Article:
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Scenes from The University of Rhode Island

Don’t keep this news quiet -- URI student library chapter wins national award

Media Contact: Dave Lavallee, 401-874-5862

KINGSTON, R.I. – July 16, 2013 – One night last March, Stefanie Metko got an extraordinary email.

“All I saw was ‘Congratulations’ in the subject line, and I knew. I started jumping up and down,” she said. “I was so excited. My husband thought we had won the lottery!”

In fact, Metko had not won the lottery, but had won something more prestigious. The University of Rhode Island student chapter of the American Library Association, for which Metko served as president, had been selected as the 2013 Chapter of the Year by the New Members Round Table, a division of the American Library Association.

Metko knew that she needed to tell Sarah Naomi Campbell and Katherine Boden, vice president and treasurer/secretary of the chapter, immediately. “The leadership team worked so hard this past year. It was a moment that we all needed to share together,” she said.

The URI student chapter of the American Library Association was one of 60 library schools in the United States to be considered for the award. Metko, Campbell and Boden created an interactive website that served as their application for the award and encompassed the five criteria that each school is judged on: membership engagement and programs, communications, leadership, financials, and awards and honors. In addition, they attached multiple letters of recommendation, including those from Brown University, Cranston Public Library and the Rhode Island Library Association, as well as from Lauren Mandel, assistant professor in the Graduate School of Library and Information Studies and the chapter’s faculty advisor.

“The national accolades given to our chapter and the program as a whole are important,” Mandel said. “I provided a support letter, but really, the students did most of the work themselves.”

The members of the winning chapter were awarded a $1,000 grant to attend the annual conference reception, held on June 30 in Chicago, where they accepted their award.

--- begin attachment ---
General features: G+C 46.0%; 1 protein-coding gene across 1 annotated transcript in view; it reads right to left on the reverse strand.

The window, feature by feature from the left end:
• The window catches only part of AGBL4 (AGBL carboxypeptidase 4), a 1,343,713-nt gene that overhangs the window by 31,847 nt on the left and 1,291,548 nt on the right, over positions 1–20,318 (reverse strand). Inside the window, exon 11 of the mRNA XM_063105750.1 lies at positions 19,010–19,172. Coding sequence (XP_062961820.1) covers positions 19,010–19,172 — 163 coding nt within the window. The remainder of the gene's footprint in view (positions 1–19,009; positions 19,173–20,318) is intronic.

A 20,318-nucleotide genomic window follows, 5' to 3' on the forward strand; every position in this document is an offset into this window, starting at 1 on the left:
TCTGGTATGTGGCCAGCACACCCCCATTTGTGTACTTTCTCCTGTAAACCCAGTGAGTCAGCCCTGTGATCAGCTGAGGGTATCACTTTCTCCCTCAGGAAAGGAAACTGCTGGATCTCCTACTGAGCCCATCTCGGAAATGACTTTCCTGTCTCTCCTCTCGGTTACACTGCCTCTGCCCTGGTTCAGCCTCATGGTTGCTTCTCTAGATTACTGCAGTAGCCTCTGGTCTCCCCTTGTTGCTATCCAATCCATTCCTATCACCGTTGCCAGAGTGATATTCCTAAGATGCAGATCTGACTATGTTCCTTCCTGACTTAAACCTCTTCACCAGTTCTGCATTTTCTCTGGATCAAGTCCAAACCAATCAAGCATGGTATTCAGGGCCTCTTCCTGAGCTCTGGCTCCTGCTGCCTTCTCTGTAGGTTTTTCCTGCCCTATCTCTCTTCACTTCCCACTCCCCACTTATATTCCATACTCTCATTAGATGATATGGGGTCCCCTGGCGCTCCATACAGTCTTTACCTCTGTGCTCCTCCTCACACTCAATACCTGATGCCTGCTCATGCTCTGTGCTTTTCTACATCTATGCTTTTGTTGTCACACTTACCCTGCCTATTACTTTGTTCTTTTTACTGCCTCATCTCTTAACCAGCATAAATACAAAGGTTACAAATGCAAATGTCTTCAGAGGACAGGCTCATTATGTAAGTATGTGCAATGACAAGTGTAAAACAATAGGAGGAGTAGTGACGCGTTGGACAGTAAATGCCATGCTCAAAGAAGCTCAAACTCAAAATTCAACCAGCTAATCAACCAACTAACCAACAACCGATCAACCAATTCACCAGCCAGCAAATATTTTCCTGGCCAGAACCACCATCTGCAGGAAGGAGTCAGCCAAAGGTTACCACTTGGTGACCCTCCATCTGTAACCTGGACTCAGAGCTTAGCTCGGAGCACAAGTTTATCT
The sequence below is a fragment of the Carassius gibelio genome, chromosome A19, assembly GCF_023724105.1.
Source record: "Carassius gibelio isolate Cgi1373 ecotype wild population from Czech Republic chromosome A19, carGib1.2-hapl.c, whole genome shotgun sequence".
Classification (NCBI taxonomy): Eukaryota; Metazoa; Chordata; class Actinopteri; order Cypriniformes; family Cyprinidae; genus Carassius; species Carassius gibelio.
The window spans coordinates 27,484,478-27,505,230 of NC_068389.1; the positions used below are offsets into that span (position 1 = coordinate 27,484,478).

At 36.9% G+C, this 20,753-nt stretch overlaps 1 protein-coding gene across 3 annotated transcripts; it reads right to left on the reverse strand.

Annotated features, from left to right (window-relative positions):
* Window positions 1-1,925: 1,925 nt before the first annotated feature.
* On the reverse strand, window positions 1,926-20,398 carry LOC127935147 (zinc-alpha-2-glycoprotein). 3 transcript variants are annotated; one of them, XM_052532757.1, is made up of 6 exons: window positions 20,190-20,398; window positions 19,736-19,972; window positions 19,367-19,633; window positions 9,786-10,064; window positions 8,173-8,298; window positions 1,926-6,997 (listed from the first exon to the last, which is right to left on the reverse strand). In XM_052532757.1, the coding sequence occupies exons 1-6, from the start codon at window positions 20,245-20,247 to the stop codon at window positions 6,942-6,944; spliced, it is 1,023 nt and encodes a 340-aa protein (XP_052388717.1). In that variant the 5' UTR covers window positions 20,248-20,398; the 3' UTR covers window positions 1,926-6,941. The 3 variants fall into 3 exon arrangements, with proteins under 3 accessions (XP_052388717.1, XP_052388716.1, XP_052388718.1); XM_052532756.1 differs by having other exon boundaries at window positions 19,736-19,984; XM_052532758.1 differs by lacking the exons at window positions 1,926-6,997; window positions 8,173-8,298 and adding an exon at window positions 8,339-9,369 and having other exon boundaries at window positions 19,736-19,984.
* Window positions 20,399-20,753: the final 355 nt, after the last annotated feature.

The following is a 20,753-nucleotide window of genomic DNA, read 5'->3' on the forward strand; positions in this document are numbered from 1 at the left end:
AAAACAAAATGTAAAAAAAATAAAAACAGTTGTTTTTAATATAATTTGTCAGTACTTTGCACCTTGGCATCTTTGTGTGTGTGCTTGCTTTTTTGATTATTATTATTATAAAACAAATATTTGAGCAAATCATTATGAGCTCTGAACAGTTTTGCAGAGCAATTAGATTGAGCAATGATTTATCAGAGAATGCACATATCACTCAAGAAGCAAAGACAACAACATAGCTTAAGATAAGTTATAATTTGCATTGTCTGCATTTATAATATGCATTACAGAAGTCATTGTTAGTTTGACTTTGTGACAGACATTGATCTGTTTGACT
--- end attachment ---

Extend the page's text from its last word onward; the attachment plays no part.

The effects of the chapter’s win are far-reaching. Renee Hobbs, professor and founding director of URI’s Harrington School of Communication and Media, says that the award will have a positive impact on the school. “The reputation of the Harrington School will ultimately rest on the quality of graduates from our academic programs,” she said. “We are preparing students who use the power of information and communication to make a difference in the world. That’s why we are so proud of the student leadership and initiative that was demonstrated by the graduate students in winning this award.”

The URI chapter was founded in 2005. Metko, Campbell and Boden became involved with the chapter in 2012, after it had remained relatively unstable for many years. “It had good years and bad years but was not sustaining itself from year to year,” Metko said. “We had a vision, and the team committed to making something that would last. We came along at the right time, with the right team, and the right level of commitment.” The Harrington School agreed with Metko, Campbell and Boden. “The support we received from the Harrington School was absolutely what we needed to take the chapter to the next level,” Metko said.